May 18, 2015 zxvasdf rated it it was amazing
Shelves: favorites
Like physics, reading is an experience we don't really think about until someone points it out. The laws of gravity are taken for granted by those who adhere to the Earth's surface, and so is the act of imagery the reader experiences during the consummation of reader and book.

Mendelsund picks apart the solipsistic existence that is the reader's immersion in an author's carefully crafted universe. What do we see when we read? Definitely not what we think we see. He pieces out the process in this
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Mary
Feb 13, 2015 Mary rated it did not like it
Shelves: nonfiction, read-2015
I thought this would be a scientific explanation of how the brain processes words into images, but it's really a showcase of graphic design. Sure, there is an essay about reading, but it's tedious, not illuminating.
Rachel
Nov 08, 2015 Rachel rated it really liked it
Shelves: read-2015
A very fascinating piece of work! It definitely made me think about the act of reading in a different way, and it proposed some really interesting ideas. I also loved how the book had so many visual aspects to it.
Christine Baese
Oct 04, 2014 Christine Baese rated it it was ok
I wanted to read this book. I expected to love it, and I didn't. While there were some interesting discussions about reading and what we visualize, a lot of it seemed excessive to me. Of course, we don't see the same Anna Karenina when we read. For that, I am thankful.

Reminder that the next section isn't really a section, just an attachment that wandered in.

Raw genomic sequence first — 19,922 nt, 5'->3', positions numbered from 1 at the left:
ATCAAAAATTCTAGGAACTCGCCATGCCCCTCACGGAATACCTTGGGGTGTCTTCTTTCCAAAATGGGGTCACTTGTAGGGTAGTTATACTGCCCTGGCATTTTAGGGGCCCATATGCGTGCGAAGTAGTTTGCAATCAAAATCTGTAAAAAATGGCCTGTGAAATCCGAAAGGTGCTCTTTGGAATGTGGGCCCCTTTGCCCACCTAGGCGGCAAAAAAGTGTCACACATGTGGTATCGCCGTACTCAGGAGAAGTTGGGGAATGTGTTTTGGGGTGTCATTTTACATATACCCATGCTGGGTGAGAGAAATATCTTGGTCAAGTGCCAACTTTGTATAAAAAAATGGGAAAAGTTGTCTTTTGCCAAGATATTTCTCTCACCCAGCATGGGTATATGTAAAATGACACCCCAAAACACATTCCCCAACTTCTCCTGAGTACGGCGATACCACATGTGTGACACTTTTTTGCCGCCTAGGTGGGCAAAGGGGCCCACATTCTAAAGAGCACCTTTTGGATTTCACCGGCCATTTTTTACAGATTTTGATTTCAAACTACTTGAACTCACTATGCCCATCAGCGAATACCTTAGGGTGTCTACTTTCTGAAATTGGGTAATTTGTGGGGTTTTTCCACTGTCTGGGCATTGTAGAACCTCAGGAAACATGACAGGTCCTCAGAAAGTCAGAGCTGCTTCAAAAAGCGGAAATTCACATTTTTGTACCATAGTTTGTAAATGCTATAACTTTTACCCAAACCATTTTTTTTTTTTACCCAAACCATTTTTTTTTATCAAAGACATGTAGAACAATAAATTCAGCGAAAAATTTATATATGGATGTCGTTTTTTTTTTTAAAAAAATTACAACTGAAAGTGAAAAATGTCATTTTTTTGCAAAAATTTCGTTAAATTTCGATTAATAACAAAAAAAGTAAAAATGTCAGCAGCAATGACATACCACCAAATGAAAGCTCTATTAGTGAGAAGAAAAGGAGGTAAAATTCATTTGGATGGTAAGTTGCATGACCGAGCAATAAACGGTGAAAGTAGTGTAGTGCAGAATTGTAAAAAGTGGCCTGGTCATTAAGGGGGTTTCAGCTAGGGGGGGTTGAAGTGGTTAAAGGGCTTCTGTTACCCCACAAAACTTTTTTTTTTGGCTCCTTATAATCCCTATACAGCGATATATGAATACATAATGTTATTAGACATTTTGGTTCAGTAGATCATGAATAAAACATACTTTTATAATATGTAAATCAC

Carrie
Sep 04, 2014 Carrie rated it liked it
Visually beautiful, but it did become a bit tiresome. Seemed more gimmicky than insightful at times.
Sarah
Jun 30, 2016 Sarah rated it really liked it
So fascinating. Definitely recommend for anyone who loves to read. Full review to come.
Tiffani
Jan 06, 2015 Tiffani rated it it was amazing
What We See When We Read is Peter Mendelsund’s written and pictorial meditation on the act of reading. It asks the question, aside from words on a page what do you see when you read? How clearly can you picture the character or the setting you read about? Sure you know the character has big brown eyes because it says so in the book, but what does the nose look like? After reading this book I think the answer to the question of what I see when I read is both more and less than I thought.

If you as
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Shruti
Feb 18, 2015 Shruti rated it liked it
I am a Reader. I have been a Reader from so young an age that I can't even remember a time when I wasn't a Reader. It's arguably one of my most defining characteristics. Hence my interest in this book.

The book is intriguing, at least theoretically. Understanding what my brain sees or how it processes as I read is fascinating. It is also something that I've never really thought about while reading, because I'm too busy being immersed in the book. Once I stop reading, I can try to go back and proc
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Peter Mendelsund is the associate art director of Alfred A. Knopf and a recovering classical pianist. His designs have been described by The Wall Street Journal as being “the most instantly recognizable and iconic book covers in contemporary fiction.” He lives in New York.
More about Peter Mendelsund...

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“If books were roads, some would be made for driving quickly - details are scant, and what details there are appear drab - but the velocity and torque of the narrative is exhilarating. Some books, if seen as roads, would be make for walking - the trajectory of the road mattering far less than the vistas these roads might afford. The best book for me: I drive through it quickly but am forced to stop on occasion, to pull over and marvel.” 16 likes
“Once a reading of a book is under way, and we sink into the experience, a performance of a sort begins...

We perform a book-we perform a reading of a book. We perform a book, and we attend the performance.

(As readers, we are both the conductor and the orchestra, as well as the audience.)”
10 likes